What distinguishes the 5G network from its predecessors, especially where added value to healthcare is concerned, lies in its enhanced capacity to support IoT connected medical devices. 5G contains a computing model that pulls insights from data with billions of devices. A recent report written by the Haas School of Business, U.C. Berkeley, takes a focused look at this distinction. According to the authors, “the phrase that most pithily captures the impact of 5G within the healthcare sector is the ‘personalization of healthcare.’” They go on to explain that “…the much greater ability to continuously gather patient-specific data and the ability to process, analyze and quickly return processed information and recommended courses of action to the patient will give patients greater ability to manage conditions on their own.” In effect, 5G networks will better support continuous monitoring and enable patients to better manage their chronic conditions, while simultaneously catalyzing the move towards a preventive healthcare system.
Increased Telemedicine Usage for Remote Patient Triage
The close of the last year witnessed an increasing amount of health systems beginning to use telemedicine and mHealth to screen emergency department patients, a trend that will only continue to grow in 2018. Already, healthcare companies are using rules-based systems with data sets licensed from research groups such as the Mayo Clinic and the American Heart Association to triage for diagnostic purposes. Applied Pathways recently announced the launch of Curion® Go, a symptom self-triage solution leveraging content from Mayo Clinic. With Curion® Go, people can access health guidance 24/7 by following a series of relevant triage questions based on the symptoms being experienced.
Wisconsin-based startup EmOpti recently developed a telemedicine platform that is now being used in eight hospitals across four different health systems. Patients who are admitted to the emergency room and are waiting to be seen by a doctor can first be seen by another doctor or physician assistant in a remote “command center” via a secure video-conferencing technology platform. The remote physician or assistant examines the patient with the help of on-site triage nurses and can order tests or prescribe medications. Physician shortages and patient congestion are a hallmark of emergency rooms; triage via telemedicine could help physicians better screen patients and see to those who require urgent care first. TeleMedCo, a Florida startup, has also developed a real-time communications platform that utilizes IBM’s machine-learning solution to engage in primary patient care in the emergency room and in urgent care environments. Their solution assists doctors by overseeing non-urgent care patients from diagnosis to prescription or treatment recommendations. The solution is built to code and bill for the entire patient visit, while also alerting doctors if immediate human intervention is required based on the information, analysis, and rules built into the software. Telemedicine triage continues to illustrate how automation can help expedite the more routine facets of healthcare while increasing physician efficiency and optimizing health outcomes.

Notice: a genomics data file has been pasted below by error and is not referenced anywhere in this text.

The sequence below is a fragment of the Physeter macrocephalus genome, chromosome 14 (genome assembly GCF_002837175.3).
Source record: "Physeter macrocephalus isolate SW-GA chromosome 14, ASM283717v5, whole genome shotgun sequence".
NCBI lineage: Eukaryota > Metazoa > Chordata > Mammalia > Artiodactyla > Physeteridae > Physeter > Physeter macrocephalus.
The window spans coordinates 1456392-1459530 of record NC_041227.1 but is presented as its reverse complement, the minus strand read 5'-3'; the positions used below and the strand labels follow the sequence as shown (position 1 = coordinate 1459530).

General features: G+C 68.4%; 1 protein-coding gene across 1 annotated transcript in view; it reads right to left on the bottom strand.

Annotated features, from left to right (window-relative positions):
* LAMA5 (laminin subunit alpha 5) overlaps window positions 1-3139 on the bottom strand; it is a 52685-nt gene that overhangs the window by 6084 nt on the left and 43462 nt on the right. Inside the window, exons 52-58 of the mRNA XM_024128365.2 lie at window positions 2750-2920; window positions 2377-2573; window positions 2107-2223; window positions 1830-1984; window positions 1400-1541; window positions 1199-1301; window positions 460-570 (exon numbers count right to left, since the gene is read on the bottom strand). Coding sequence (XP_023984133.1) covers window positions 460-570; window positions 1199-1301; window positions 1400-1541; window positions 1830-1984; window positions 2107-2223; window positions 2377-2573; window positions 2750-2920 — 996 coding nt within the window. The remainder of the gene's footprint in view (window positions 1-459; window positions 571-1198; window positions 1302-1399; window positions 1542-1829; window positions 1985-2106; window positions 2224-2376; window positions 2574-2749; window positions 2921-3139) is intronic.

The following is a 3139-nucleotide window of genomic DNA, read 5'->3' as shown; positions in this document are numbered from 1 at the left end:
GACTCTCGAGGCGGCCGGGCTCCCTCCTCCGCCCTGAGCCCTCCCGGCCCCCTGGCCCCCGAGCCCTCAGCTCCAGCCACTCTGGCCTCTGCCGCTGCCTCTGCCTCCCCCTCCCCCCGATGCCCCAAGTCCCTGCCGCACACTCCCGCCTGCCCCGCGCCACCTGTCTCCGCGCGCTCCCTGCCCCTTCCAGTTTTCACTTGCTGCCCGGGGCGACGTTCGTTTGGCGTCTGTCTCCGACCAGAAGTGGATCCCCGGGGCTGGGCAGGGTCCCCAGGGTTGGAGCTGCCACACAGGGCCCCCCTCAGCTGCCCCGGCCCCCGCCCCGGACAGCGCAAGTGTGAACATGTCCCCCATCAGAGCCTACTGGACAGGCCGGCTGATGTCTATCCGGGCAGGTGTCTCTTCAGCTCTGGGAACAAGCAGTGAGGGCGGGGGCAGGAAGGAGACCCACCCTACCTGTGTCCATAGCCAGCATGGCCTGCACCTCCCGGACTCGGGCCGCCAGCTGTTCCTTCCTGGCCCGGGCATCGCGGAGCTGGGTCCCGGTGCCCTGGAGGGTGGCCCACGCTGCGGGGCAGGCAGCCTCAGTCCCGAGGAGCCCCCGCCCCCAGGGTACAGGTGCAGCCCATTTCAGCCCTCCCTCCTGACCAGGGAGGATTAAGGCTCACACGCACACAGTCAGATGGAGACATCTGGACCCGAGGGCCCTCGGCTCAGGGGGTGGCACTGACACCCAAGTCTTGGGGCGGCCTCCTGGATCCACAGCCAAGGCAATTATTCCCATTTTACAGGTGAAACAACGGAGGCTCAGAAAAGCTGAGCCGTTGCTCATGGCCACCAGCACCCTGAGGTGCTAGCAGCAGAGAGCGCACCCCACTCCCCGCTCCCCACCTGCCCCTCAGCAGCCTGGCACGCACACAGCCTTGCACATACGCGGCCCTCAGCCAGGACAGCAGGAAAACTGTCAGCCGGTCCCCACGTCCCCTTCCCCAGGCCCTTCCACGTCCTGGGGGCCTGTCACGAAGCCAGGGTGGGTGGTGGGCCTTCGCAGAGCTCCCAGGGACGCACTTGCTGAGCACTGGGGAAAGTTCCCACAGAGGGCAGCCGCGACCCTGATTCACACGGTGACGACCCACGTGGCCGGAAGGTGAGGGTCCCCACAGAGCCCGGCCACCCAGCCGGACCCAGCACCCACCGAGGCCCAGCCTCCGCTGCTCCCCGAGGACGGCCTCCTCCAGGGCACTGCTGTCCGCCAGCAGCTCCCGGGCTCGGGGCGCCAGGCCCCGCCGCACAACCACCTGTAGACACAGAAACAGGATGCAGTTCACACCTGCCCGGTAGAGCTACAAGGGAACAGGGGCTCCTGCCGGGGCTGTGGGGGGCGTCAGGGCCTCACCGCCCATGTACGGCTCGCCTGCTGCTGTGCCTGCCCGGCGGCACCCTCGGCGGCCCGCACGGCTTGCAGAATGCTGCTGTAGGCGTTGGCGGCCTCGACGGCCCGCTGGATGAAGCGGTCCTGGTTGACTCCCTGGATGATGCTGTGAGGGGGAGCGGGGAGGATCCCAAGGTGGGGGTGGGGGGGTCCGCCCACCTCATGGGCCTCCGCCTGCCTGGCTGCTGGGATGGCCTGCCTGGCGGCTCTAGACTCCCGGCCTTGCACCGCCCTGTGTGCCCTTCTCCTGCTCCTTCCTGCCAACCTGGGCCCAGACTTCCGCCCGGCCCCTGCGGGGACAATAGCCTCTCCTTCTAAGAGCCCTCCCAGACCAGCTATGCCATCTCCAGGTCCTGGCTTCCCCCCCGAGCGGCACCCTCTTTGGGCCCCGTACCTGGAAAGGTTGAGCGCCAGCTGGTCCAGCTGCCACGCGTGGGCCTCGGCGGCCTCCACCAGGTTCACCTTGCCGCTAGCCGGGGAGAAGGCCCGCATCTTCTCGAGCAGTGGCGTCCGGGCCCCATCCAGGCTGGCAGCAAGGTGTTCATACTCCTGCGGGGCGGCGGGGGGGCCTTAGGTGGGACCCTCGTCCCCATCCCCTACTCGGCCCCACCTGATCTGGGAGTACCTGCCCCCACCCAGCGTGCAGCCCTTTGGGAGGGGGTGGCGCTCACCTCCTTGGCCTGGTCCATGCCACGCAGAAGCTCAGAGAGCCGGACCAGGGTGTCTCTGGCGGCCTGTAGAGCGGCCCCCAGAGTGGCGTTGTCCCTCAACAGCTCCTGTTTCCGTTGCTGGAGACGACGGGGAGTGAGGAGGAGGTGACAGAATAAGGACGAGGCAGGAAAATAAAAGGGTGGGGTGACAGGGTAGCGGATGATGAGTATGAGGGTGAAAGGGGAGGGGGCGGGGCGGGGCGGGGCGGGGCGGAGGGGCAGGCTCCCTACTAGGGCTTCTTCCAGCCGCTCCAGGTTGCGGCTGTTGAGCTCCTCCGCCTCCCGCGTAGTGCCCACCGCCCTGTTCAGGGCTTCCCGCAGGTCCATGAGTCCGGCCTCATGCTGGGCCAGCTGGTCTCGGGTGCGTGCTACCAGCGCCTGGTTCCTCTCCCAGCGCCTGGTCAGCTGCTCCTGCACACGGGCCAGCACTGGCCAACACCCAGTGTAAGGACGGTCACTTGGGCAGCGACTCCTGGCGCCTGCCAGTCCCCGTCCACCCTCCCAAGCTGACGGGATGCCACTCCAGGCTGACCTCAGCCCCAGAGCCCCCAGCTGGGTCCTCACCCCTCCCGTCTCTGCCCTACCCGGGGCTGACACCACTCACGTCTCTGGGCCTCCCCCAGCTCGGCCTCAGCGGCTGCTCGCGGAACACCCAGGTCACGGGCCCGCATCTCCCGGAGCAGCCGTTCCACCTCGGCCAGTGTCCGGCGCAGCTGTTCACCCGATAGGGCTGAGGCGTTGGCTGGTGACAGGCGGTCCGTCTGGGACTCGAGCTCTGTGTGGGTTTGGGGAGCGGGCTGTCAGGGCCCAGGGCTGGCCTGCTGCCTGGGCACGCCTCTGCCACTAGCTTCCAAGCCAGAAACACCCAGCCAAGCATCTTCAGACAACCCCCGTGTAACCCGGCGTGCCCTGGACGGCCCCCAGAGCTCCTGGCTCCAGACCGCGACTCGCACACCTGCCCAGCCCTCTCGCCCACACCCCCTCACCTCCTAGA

Pioneering of Robotic Surgery
Telemedicine triage is just one growing trend in the automation of healthcare this year; robotic surgery is fast becoming another. The da Vinci robot has perhaps garnered the most attention in the medical sphere; the device allows surgeons to deftly manipulate robotic limbs in order to perform surgeries with high precision and minimal invasion that would be impossible to do with the human hand alone. Surgery represents the apex of high-risk patient procedures – not only is it invasive, it is extremely dependent on the physical state of the surgeon at the time of the procedure (I.e. hand tremors, lack of concentration, fatigue, and vision problems). The da Vinci robot blends the best of two worlds – a human surgeon’s intelligence, foresight, and sound judgement with the technical precision and mastery that only a machine can offer. Still, in the most complex surgical procedures today, such as neurosurgery, where extremely sensitive maneuvers are necessary, robots are less dexterous than human surgeons. This may well change as our technology evolves.
While today’s robotic surgery is still performed with complete surgeon oversight, the future could see machine learning becoming a large part of robotic surgery, with robots learning how to perform entire procedures autonomously after “training” with living surgeons. Verb Surgical, founded in 2015, hopes to build robots that can learn from one another and advise surgeons on best practices. The robots would collect data and videos of every procedure they perform, and this data would then be fed to machine-learning algorithms for analysis to determine what works best. Eventually, Verb Surgical hopes the robots could start helping surgeons to determine sick tissue from healthy, or what to do in unexpected situations. Robotic surgery powered by artificial intelligence is still just a whispered suggestion for obvious reasons – surgeries are by very nature complicated and unpredictable – and robots may never have the same exposure to repetitive feedback as seen in industrial robotics.